The box is very deep, with a false bottom that, I think, is designed to come out precisely so that there's room to stick counter trays in there, and still shut the box. Like it.

The gameplay


I can't say a lot about this right now, since I've only played one scenario, and I am sure I got a good bit wrong. I'll try throw in the stuff I think I've learned.

On balance: I liked it a lot.

It is definitely a game that rewards "getting stuck in" as you learn. Reading the short walkthrough at the end of the rulebook is helpful, but better still is just setting the stuff out in front of you and getting on with it. I found that a lot of the initial confusion I had about the game was sorted out as I started to play - seeing the counters on the board(s) makes it altogether easier to see what is needed where, and when.

I decided to split my forces early on. I deliberately avoided the tactic suggested in the walkthrough (to take the city to the north by enveloping it) because I wanted to see how a small scale battle might work. Nearly had my ass kicked, too, as fortress/garrison fire took down my approaching troops. It took me till the end of the game to realise that fortresses can't plant cannonballs in your ranks once you've engaged them in melee combat. O yes. Sometimes a charge up the field (a la "Glory") to whack the bad guy with a bayonet pays huge dividends.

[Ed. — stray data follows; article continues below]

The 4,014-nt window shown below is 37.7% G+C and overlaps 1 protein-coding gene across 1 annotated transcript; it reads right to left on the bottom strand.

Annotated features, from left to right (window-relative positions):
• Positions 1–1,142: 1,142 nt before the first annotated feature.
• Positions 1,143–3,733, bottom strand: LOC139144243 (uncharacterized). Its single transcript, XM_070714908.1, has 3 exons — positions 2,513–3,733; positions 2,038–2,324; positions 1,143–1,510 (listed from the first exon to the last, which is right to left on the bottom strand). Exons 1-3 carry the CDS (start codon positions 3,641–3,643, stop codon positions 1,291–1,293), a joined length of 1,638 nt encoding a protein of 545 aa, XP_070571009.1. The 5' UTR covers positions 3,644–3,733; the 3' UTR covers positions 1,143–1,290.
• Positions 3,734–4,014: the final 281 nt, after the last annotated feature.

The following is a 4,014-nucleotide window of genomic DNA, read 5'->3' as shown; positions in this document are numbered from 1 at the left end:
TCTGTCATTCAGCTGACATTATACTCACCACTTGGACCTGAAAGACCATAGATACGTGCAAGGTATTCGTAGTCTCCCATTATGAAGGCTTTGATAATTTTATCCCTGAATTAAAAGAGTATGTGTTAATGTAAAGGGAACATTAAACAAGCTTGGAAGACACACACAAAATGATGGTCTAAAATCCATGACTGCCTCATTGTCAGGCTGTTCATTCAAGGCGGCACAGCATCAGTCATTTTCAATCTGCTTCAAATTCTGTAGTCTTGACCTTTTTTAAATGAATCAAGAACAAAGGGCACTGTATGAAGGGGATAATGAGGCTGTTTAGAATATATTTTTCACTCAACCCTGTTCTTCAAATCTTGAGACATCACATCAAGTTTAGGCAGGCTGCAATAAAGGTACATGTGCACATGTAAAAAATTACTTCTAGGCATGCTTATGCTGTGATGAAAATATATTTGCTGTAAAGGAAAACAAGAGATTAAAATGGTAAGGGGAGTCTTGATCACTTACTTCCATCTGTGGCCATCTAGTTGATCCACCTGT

Here's a snap of the campaign map as the second battle was about to start (hence the missing pieces - they're on the Battle mat).



Movement after this was tricky, and there was a general sense of being ground down by the opposition. Deliberate, I'm sure.

Battles varied between touch & go, and over before they'd started - but I loved each one. They felt appropriate, exciting, dangerous and interesting.

There are loads of choices to make here.